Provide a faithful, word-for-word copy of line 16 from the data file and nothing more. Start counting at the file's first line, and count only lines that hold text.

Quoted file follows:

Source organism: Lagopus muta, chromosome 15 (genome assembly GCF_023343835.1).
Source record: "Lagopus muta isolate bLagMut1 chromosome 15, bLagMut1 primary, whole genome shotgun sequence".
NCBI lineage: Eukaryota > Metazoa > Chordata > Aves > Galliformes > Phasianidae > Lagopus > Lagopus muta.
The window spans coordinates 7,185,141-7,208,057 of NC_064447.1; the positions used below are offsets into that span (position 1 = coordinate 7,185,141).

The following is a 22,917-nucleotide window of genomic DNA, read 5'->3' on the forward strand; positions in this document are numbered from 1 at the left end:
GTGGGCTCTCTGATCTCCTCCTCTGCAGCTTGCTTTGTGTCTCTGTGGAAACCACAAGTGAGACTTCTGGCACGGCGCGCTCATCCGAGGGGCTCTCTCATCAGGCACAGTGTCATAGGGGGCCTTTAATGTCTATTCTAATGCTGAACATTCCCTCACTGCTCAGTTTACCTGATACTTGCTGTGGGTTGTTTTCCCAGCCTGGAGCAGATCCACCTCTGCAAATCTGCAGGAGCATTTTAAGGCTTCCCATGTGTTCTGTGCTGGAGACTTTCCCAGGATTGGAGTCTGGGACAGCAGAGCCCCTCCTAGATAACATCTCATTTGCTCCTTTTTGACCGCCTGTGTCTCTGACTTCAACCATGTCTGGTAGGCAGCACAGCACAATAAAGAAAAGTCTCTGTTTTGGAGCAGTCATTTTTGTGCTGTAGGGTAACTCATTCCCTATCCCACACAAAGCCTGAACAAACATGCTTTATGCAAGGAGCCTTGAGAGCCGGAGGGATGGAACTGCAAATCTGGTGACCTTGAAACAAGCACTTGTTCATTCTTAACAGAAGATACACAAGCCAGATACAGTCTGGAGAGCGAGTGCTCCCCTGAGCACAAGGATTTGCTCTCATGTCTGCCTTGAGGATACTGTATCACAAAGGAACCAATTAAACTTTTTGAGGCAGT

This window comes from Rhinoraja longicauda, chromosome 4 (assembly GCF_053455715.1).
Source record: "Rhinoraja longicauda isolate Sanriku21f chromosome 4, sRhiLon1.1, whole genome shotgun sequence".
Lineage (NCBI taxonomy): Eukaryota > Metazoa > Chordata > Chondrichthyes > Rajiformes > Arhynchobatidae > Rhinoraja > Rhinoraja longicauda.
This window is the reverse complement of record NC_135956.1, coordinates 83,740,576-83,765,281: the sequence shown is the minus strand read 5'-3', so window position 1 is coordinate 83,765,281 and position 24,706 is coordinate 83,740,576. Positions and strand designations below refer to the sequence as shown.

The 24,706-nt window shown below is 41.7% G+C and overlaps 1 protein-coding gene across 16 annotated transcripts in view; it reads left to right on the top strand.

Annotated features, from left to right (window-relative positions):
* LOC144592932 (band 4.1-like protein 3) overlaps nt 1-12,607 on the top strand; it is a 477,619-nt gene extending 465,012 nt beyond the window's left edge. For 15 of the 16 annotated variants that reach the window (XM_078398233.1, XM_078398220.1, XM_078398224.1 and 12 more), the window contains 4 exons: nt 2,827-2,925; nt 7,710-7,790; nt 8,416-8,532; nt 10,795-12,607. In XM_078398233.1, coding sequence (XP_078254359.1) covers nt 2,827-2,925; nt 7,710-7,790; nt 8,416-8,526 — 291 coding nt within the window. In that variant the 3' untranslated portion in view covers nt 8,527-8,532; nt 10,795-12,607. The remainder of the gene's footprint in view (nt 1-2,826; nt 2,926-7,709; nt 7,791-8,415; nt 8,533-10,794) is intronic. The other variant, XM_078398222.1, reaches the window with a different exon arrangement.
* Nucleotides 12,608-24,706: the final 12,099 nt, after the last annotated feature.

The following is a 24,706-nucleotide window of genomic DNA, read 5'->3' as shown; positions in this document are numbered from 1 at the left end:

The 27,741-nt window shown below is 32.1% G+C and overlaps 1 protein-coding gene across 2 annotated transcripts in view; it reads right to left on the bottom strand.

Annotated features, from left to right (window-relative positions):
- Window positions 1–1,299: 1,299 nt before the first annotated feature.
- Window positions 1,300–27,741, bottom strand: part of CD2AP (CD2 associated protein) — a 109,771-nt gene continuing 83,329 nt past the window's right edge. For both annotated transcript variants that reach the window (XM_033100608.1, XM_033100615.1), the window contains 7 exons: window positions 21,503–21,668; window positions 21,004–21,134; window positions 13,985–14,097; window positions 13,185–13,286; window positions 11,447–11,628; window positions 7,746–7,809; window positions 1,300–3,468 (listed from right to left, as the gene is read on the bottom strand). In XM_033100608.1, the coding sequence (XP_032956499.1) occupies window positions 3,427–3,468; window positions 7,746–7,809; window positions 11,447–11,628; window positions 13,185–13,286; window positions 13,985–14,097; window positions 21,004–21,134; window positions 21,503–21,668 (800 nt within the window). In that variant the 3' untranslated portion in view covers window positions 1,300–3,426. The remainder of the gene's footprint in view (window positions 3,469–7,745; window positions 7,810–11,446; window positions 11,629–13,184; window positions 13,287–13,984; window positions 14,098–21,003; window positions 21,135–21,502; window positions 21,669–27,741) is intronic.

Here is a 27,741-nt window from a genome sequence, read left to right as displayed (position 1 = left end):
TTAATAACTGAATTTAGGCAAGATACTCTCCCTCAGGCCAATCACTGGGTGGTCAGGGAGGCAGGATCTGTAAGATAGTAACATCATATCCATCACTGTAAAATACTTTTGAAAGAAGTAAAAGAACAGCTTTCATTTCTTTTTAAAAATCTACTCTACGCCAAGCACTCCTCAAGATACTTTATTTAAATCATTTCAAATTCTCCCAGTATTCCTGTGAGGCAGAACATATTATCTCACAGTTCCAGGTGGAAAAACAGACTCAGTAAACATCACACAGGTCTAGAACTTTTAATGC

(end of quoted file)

The 27,741-nt window shown below is 32.1% G+C and overlaps 1 protein-coding gene across 2 annotated transcripts in view; it reads right to left on the bottom strand.